This shot is a wonderful reminder of one of my proudest moments, I was on my own traveling through the American southwest and I'd never felt so free and alive.There were times though where I'd been nervous, even a little scared but the overwhelming sense of excitement soon put all other emotions to rest. I'd already guided myself halfway through Colorado and into Utah and I was ready for my next adventure on foot.
I'd parked the car on the side of the road and set off on an unmarked trail, following the natural lay of the land down through a gully and over the rim of the canyon and further into unknown territory.
I knew where I wanted to be but not really sure how or even when I was going to get there, it was all part of the adventure of traveling somewhere I'd never been all by myself... with the exception of the ravens, the significance of which I would realize much later.
I was in a remote area of Canyonlands, deep in Pueblo Indian land searching for an ancient archeological site hidden in a cave, out of sight from all but those who go searching.It wasn't until I was within arm's reach that I realized I had found what I was looking for, and why this was used by the native Indians as a shelter/retreat. Unless you were looking for it or knew it was there, I doubt you'd be able to find it.
The view is stunning, sitting at the back of the cave gazing out over the desert is like nothing else I've witnessed. What made it even more special was that it was dead still, there was not a breath of wind and not single other person for miles around. I must have sat there for about 2 hours just sitting and thinking, free from every possible distraction and it could not have been any more beautiful.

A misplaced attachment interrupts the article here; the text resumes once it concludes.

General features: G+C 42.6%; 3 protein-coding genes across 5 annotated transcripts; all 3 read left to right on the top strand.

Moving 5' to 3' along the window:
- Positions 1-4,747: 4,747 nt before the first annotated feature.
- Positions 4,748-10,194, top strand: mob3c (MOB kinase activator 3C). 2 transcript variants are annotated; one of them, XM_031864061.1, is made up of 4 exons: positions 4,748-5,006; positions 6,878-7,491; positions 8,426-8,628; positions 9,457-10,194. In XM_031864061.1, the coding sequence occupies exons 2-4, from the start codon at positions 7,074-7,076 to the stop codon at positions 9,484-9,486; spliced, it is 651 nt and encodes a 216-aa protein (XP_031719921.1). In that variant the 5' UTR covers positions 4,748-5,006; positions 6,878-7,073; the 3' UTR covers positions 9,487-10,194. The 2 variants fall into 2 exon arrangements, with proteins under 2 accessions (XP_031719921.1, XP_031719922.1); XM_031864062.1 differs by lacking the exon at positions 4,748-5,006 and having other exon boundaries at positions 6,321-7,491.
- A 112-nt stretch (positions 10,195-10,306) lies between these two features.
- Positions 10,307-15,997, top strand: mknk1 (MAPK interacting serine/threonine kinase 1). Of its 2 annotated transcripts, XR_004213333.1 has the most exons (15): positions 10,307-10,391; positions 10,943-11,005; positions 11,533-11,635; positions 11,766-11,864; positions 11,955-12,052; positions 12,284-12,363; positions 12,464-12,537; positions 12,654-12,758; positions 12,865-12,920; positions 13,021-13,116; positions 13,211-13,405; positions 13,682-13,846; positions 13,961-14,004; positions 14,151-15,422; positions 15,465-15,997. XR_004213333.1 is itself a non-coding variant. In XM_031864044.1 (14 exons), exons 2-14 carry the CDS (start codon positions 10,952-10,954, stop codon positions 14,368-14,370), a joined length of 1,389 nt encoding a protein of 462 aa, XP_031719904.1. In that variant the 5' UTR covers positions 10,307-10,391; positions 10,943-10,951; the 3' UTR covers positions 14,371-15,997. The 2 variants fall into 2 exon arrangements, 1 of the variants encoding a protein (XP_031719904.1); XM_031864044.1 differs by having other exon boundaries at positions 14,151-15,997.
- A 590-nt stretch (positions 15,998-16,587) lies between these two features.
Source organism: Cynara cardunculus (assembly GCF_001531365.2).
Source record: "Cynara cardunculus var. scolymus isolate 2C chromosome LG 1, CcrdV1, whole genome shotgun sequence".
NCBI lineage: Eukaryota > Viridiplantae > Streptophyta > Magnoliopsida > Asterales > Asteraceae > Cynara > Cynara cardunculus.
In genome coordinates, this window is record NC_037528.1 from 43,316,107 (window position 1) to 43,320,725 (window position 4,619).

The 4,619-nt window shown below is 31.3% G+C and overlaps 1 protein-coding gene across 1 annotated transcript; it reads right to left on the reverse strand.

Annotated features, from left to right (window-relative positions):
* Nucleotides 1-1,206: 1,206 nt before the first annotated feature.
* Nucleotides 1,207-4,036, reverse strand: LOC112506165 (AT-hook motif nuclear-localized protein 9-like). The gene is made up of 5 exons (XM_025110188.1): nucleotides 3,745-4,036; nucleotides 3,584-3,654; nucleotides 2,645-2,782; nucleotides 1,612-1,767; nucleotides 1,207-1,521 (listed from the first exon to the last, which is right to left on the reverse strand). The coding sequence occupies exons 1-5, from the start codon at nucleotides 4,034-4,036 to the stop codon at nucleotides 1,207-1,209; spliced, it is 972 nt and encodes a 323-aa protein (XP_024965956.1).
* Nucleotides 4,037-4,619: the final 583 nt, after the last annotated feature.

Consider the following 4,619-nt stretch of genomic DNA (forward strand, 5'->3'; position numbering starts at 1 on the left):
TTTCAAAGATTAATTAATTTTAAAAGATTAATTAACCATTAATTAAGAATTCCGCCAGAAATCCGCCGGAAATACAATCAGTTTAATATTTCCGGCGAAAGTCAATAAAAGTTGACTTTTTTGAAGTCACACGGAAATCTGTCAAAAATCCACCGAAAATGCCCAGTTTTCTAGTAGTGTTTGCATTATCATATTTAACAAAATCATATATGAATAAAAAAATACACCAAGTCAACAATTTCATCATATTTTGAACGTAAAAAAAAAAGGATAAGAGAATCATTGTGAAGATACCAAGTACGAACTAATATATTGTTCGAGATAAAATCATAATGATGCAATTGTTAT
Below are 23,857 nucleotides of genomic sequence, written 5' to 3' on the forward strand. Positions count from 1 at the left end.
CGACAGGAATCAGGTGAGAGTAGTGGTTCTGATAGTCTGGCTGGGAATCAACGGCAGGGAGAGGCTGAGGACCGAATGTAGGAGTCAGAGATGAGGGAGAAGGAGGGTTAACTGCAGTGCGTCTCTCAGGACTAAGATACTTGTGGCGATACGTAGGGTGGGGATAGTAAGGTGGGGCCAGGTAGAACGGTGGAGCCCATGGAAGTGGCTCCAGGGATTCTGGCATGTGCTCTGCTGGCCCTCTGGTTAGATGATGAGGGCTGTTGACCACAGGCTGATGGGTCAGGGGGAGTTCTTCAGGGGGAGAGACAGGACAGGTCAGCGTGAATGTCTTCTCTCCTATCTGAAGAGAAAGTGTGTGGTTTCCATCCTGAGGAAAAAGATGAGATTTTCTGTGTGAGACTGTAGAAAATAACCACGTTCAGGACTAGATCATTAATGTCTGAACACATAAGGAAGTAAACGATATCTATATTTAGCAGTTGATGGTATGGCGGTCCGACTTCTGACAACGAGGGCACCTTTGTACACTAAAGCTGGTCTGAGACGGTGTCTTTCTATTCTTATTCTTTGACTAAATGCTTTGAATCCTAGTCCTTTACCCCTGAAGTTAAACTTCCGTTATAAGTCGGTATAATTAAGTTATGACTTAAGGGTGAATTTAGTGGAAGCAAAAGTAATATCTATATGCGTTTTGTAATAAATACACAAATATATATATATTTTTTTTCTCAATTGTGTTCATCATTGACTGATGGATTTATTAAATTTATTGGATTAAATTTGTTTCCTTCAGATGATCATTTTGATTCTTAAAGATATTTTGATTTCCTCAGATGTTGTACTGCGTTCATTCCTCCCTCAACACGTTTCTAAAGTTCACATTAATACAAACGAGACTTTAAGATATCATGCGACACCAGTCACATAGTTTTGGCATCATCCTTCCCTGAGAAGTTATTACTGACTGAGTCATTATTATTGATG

After I returned home and started looking through the hundreds of photos there was something that kept catching my eye, It was something I had noticed at the time but had brushed off as a meaningless event... there was more often than not, a raven nearby.
As it always does, curiosity got the better of me and I began researching the significance of the raven in Native American culture and it was at that moment everything made sense.
The Native Americans believe that the Raven is a master of bending time and space so that when he visits you he is tell you that you are now in exactly the right moment at exactly the right time (perfect for a traveling photographer) and that magic is imminent.
After discovering all of this it just seemed so fitting, everywhere I had been (and would go on to travel to) I always happened to be there at the perfect time and place to witness and photograph an amazing spectacle of nature. I found all of this so strange that I felt like it was nothing but a coincidence, that was until I kept researching.
It turns out the Raven is also my totem animal (as determined by when you are born in the year) this defines a playful and creative person, one that has no fear of the dark or the underworld and understands that there is a divine balance between the light and the dark. The raven finds comfort in solitude and enjoys his own company, he seeks stillness and quiet and prefers it to the relentless onslaught of chatter and noise in our daily lives.